I have the current from a LEM transducer measured. The measurement is taken on the output of a transformer. The signal is a 50 Hz signal, measured at 100kHz. When the demand of the system is increased the current increases and therefore the amplitude of the sinusoidal gets bigger. I am looking for the maximum currents and the period over which this occurred.

Unfortunately the data is not the best quality. In some files the transducer connections appear to be bad as a signal sometimes will jump and cause a spike but the spike has many data points so using a median filter or similar is not helping me rid my system of the spikes.

I had initially applied a moving RMS filter to the signals (I have 50 different test files) and then taking the maximum of the signal to get the value and time where it occurred. However with the spikes it throws this out.

I thought about downsmapling the signal to reduce the resolution and hence the number of samples in the spikes and then doing a moving RMS but I would prefer to keep the resolution as per the original dataset.

Does anyone have any suggestions that I could try?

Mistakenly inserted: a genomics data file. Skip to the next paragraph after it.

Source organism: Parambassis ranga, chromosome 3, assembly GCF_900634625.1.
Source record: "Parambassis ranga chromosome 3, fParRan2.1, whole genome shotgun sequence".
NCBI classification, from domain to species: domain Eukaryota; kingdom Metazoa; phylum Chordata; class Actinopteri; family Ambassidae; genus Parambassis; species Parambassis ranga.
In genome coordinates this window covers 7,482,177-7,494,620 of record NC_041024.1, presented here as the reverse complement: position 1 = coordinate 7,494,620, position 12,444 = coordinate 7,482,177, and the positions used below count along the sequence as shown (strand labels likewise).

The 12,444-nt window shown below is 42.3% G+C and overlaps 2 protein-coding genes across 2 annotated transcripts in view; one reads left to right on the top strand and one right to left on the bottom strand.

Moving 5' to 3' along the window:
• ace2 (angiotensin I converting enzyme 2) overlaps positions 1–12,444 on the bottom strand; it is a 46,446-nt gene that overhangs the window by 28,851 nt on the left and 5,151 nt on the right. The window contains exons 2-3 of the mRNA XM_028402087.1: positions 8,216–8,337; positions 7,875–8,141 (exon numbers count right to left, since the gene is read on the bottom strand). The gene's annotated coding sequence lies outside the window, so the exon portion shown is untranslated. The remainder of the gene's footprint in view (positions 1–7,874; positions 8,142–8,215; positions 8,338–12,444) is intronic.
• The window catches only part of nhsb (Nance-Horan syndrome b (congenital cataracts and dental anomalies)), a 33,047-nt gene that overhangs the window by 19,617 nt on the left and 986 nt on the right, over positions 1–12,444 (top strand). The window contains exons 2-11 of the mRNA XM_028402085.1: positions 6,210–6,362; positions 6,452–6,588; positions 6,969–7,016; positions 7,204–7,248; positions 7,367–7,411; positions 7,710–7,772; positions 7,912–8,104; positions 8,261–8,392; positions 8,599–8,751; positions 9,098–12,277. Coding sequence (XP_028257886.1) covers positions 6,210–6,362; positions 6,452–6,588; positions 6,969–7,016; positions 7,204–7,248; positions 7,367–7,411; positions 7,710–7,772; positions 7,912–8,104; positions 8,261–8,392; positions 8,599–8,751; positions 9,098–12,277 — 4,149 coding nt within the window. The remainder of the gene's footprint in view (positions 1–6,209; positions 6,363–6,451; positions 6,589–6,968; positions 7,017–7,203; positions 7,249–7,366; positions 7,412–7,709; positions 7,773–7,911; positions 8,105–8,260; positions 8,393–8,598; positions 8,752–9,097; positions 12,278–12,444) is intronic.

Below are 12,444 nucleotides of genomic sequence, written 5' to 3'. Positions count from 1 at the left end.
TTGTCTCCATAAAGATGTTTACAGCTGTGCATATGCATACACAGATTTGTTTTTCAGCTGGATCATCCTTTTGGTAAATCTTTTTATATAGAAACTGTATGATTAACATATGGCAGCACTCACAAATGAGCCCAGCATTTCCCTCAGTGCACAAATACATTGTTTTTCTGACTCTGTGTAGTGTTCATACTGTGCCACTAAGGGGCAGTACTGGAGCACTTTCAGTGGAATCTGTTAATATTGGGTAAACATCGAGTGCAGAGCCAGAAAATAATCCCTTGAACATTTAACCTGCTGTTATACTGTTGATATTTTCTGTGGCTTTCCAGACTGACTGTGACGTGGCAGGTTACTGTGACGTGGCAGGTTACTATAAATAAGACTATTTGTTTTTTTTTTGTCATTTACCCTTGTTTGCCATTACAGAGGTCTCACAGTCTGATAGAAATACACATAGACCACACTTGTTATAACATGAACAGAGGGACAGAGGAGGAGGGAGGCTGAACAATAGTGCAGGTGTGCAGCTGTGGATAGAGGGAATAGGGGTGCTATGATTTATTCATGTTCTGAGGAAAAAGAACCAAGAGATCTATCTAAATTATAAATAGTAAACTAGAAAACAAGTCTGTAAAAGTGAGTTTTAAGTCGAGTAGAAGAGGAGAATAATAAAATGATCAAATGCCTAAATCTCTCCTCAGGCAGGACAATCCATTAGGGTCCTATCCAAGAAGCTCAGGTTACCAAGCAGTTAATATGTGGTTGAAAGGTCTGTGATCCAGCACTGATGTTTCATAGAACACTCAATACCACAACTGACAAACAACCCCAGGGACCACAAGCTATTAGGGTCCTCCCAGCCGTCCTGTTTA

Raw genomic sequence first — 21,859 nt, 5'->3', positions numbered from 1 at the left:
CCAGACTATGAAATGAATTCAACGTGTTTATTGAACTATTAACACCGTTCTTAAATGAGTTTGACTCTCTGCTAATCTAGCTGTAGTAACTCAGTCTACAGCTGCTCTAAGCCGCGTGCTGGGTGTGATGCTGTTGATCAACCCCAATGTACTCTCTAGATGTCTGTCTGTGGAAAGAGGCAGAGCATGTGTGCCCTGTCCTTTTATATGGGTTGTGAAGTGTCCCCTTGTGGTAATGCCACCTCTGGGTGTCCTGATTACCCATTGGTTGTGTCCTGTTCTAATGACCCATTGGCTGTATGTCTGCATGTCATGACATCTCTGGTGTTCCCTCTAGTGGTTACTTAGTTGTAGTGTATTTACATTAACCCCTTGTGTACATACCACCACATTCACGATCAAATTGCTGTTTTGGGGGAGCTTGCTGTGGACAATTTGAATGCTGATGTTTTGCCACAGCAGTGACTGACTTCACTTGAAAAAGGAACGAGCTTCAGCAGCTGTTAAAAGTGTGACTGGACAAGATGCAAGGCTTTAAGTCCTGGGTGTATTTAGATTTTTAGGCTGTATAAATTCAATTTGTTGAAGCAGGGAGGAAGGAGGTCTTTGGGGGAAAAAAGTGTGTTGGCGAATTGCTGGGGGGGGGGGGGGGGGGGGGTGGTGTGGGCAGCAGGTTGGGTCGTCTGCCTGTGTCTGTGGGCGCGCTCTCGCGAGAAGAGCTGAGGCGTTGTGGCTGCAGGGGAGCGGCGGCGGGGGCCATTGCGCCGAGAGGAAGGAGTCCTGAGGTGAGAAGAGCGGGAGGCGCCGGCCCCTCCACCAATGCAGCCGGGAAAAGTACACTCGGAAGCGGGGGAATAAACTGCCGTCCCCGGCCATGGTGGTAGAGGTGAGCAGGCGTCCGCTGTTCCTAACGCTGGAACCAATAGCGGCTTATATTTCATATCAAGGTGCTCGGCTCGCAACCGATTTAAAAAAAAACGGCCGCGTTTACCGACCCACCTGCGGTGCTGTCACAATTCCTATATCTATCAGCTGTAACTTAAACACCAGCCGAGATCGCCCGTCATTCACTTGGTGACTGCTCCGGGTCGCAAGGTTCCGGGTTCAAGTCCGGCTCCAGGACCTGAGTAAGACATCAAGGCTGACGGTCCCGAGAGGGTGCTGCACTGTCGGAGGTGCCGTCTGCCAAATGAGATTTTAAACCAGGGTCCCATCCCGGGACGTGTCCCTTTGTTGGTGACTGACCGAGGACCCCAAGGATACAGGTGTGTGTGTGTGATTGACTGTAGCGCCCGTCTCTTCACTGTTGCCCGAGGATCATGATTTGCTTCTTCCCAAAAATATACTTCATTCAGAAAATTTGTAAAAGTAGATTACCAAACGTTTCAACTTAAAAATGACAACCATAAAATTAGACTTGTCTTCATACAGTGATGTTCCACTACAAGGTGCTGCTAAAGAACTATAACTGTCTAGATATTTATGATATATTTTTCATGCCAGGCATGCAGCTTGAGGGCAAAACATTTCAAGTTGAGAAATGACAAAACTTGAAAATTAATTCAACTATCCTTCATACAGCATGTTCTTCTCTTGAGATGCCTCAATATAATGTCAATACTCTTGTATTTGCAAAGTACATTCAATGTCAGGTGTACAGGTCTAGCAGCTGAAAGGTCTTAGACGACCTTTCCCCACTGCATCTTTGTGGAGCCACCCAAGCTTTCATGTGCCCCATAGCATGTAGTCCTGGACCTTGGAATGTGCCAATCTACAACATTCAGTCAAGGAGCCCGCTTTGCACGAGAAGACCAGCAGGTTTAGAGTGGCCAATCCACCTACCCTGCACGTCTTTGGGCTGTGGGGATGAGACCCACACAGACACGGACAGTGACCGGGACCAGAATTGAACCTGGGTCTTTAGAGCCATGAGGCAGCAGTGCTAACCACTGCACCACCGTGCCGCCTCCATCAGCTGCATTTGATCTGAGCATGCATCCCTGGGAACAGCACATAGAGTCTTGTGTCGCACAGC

• $\begingroup$ Hi! What's a "LEM transducer"? $\endgroup$ Jan 10, 2018 at 12:36
  • $\begingroup$ It is a transducer that is used to measure current. Similar to a clamp meter in that it is placed around the current carrying conductor. $\endgroup$
    – user33141
    Jan 10, 2018 at 15:16
  • $\begingroup$ What does the spectrum look like? $\endgroup$ Jan 10, 2018 at 17:45

1 Answer 1


Since the spikes are regions of bad data you want to figure out how to identify where they are and exclude them from your analysis. You certainly have more than enough sampling points to get a good read on the signal parameters on the regions that are good.

You indicate that you are looking for the amplitude. What resolution is your goal, every cycle? Are there harmonics?

I would set a DFT frame up that is two or three, maybe four cycles long. Let's say four, for argument's sake. That will be 8000 sample points. Your DFT doesn't have to be nearly that dense. A 64 point FFT should to the trick. Just use every 8000 / 64 = 125th sample. If you have a spikeless signal, only the bins that are multiples of four should have any significant magnitude and the bins in between will be near zero. You can then be confident you have a clean read and find the peaks in the time domain.

If there is a spike in your DFT frame, then the in between bins will have larger values. A little experimentation should allow you to find good threshold values. It is important for you to frame the DFT on a whole number of cycles. The easiest way to do this is to look for zero crossings.



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